Support. Composite fillings bond with the tooth, offering support to a tooth weakened by decay. In addition, less tooth needs to be removed to prepare for the composite filling as compared to an amalgam filling. Tooth material should be preserved whenever possible as it may be useful in future restorations.

Thermal Stresses. Amalgam fillings are more likely to expand and contract when exposed to hot and cold foods,leading to cracks in the surrounding tooth structure. The insulating qualities of composite fillings offer more protectionfrom destructive temperature swings.

Good Durability. Composite fillings are durable and resistant to fracture in small- to mid-size fillings. They are bonded directly to the tooth, lending strength to the remaining healthy tooth. Though strong, they cannot be used in every situation, including large cavities on posterior teeth. Composites have a softer nature than amalgams and wear more naturally, however, depending on lifestyle, a composite should last at least five years.

Versatility. In addition to filling cavities, the composite material can repair chipped, broken or worn teeth, or even be used to cosmetically enhance your smile.

What is the process?
Composite fillings are more conservative than amalgam fillings and are usually completed in one appointment. The
process includes:
Drying the tooth and making sure it stays dry.
Removing the decayed portion.
Placing the composite resin in layers in the tooth.
Hardening each layer using a special light.
Shaping the hardened composite to resemble a tooth and ensure a comfortable “bite.”
Polishing the composite to prevent staining and early wear.
If desired, a protective plastic coating can be placed over the composite to reduce staining.

Find Out More
If you are considering composites, please call our office at (480)860-8282 for a consultation. We can discuss the pros and cons of composites and review options based on your individual needs. There is no one best solution for every case, but by assessing your needs, we can advise you on appropriate treatments.

Dental Health And Bad Breath

Dental Health and Bad Breath (Halitosis)

Have you noticed or has someone told you that you have bad breath? Halitosis (the medical term for bad breath) can be embarrassing. But once the cause is known, it can usually be treated. Here are some of the most common causes of bad breath.

Bacteria – Food particles left in your mouth after a meal combine with bacteria to create a bad odor. Bacteria often collect on the back of your tongue.

Gum Disease – Gum disease (also called periodontal disease) can cause bad breath.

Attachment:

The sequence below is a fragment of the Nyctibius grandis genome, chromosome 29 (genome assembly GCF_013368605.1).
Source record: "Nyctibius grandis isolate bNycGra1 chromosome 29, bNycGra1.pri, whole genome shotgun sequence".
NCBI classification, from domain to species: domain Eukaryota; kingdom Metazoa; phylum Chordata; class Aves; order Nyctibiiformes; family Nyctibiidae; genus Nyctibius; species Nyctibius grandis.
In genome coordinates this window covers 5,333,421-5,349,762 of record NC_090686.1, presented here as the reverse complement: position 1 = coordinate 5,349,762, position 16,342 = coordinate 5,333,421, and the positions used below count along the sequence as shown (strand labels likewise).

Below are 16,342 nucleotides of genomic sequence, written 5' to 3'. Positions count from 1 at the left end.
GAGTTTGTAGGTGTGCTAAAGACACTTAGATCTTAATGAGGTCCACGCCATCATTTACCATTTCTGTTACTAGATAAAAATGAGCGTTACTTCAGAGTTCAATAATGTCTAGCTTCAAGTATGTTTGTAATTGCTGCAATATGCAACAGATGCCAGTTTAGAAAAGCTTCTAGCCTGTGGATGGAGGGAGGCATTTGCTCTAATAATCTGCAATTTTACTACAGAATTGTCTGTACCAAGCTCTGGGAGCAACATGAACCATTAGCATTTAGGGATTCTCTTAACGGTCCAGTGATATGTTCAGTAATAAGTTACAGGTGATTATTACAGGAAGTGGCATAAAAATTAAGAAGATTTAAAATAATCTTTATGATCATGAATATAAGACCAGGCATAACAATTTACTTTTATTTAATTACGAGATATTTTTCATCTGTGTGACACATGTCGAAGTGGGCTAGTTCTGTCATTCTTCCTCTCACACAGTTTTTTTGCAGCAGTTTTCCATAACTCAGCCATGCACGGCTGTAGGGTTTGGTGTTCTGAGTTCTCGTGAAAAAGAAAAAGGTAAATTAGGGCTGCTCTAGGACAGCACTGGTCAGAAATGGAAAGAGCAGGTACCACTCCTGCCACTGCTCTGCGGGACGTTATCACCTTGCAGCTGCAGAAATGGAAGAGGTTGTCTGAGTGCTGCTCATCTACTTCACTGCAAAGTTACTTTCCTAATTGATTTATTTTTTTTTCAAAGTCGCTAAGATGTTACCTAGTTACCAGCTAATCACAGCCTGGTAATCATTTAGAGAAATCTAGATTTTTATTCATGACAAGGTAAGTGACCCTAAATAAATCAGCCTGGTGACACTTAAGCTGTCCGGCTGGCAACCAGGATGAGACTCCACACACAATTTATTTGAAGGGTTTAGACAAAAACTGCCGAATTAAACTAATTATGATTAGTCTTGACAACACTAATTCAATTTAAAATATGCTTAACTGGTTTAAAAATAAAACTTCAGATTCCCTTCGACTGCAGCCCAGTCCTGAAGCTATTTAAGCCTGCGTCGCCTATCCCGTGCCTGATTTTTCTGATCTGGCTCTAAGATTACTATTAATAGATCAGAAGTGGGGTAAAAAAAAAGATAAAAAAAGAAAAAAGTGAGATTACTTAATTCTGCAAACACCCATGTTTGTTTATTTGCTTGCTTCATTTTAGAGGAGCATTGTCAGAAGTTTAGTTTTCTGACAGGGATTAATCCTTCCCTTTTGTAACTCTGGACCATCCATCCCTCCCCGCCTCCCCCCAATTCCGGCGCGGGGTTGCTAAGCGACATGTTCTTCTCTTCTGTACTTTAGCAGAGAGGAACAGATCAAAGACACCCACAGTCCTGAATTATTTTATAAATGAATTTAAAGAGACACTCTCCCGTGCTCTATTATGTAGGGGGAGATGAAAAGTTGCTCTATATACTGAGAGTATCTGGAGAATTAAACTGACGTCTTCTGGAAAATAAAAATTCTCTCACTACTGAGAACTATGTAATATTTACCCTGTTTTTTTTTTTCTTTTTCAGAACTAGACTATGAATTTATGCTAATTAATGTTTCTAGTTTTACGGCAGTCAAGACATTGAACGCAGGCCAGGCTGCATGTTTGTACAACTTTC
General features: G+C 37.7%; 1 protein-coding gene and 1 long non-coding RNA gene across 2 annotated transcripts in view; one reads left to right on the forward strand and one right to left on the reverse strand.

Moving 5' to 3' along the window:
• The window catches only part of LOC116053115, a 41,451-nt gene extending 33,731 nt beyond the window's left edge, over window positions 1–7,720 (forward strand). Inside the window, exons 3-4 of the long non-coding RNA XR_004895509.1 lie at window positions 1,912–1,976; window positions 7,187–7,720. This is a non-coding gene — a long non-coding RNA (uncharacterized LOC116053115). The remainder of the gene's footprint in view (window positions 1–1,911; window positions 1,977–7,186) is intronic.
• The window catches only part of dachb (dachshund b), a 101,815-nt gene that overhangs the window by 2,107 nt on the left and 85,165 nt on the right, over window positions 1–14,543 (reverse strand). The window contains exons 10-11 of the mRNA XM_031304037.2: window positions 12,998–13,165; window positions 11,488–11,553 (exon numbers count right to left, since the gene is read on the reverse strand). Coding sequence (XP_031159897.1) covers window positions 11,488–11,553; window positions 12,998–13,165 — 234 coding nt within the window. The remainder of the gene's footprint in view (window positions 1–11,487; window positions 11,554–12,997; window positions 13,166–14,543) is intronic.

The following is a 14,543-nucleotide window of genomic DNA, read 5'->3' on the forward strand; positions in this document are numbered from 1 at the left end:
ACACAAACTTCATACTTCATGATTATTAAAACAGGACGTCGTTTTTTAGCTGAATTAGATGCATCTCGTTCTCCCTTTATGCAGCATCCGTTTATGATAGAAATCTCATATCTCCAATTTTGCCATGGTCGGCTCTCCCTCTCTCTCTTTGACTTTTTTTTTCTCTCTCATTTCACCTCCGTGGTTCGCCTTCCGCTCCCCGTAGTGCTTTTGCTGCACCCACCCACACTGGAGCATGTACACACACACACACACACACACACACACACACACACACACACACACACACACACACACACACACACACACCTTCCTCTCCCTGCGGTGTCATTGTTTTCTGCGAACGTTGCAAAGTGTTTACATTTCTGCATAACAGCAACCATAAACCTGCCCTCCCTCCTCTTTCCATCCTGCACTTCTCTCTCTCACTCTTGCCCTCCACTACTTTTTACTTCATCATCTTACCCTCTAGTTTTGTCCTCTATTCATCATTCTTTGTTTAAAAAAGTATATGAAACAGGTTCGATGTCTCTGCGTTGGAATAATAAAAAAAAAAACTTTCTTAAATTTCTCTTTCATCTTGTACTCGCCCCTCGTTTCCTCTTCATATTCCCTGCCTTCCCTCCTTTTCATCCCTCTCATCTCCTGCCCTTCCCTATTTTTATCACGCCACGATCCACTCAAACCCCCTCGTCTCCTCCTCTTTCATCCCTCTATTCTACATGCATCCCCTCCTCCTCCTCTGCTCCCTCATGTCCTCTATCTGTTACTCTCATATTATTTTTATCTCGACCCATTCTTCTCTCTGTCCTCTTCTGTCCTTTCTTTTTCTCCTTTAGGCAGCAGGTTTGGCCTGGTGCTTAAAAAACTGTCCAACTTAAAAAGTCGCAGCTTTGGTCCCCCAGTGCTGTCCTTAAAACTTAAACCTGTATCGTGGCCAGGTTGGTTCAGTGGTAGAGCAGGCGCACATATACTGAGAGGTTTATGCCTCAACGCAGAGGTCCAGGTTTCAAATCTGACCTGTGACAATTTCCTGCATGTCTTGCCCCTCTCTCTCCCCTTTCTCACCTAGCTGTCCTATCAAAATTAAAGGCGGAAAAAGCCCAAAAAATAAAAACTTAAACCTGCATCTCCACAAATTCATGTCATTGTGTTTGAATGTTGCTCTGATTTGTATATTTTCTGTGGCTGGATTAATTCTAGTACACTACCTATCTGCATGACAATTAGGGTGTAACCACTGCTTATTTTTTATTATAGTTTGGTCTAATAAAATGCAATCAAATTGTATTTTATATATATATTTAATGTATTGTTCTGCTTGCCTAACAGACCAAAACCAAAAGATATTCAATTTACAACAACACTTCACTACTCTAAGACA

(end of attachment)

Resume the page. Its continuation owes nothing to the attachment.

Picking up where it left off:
Dry Mouth – Saliva cleanses your mouth, washing away many odor-causing bacteria. If your mouth has too little saliva, this can lead to bad breath. Your mouth may become dry when you sleep, when you’re thirsty, or because of certain medications or medical conditions.

Certain Foods – Some types of food and drink can cause bad breath. These include garlic, onions, curry, fish, cabbage, coffee and alcohol.

Tobacco – Smoking or chewing tobacco can make your breath smell, and the odor stays with you even when you’re not smoking or chewing.

Other Causes – Braces, dentures, and other mouth appliances cause halitosis if not kept clean, and so can untreated tooth decay. Sinus problems that cause drainage into the throat may sometimes lead to mouth odor. Other conditions, such as lung, stomach or nasal problems, can cause bad breath. In general, bad breath becomes more of a problem as you grow older.

What We Can Do to Help – We can help in two ways: finding a cause of bad breath, and treating it.

Finding the Cause – Some people think they have bad breath when they don’t. So our first step is to confirm that you do have a problem. Then, we will look for causes, checking for gum disease and other oral health factors, and asking questions about foods you eat, medications you take, medical conditions you have, and how you care for your teeth.

Possible Treatments – Depending on the cause, we may be able to treat the problem. We may also suggest a prescription mouth rinse that can help kill odor-causing bacteria.

What You Can Do

• Brush your tongue and use a special tongue scraper to clean off food and odor-causing bacteria.

• Drink plenty of water and rinse your mouth with water every so often to keep saliva flowing. Sugarless gum or mints can also help.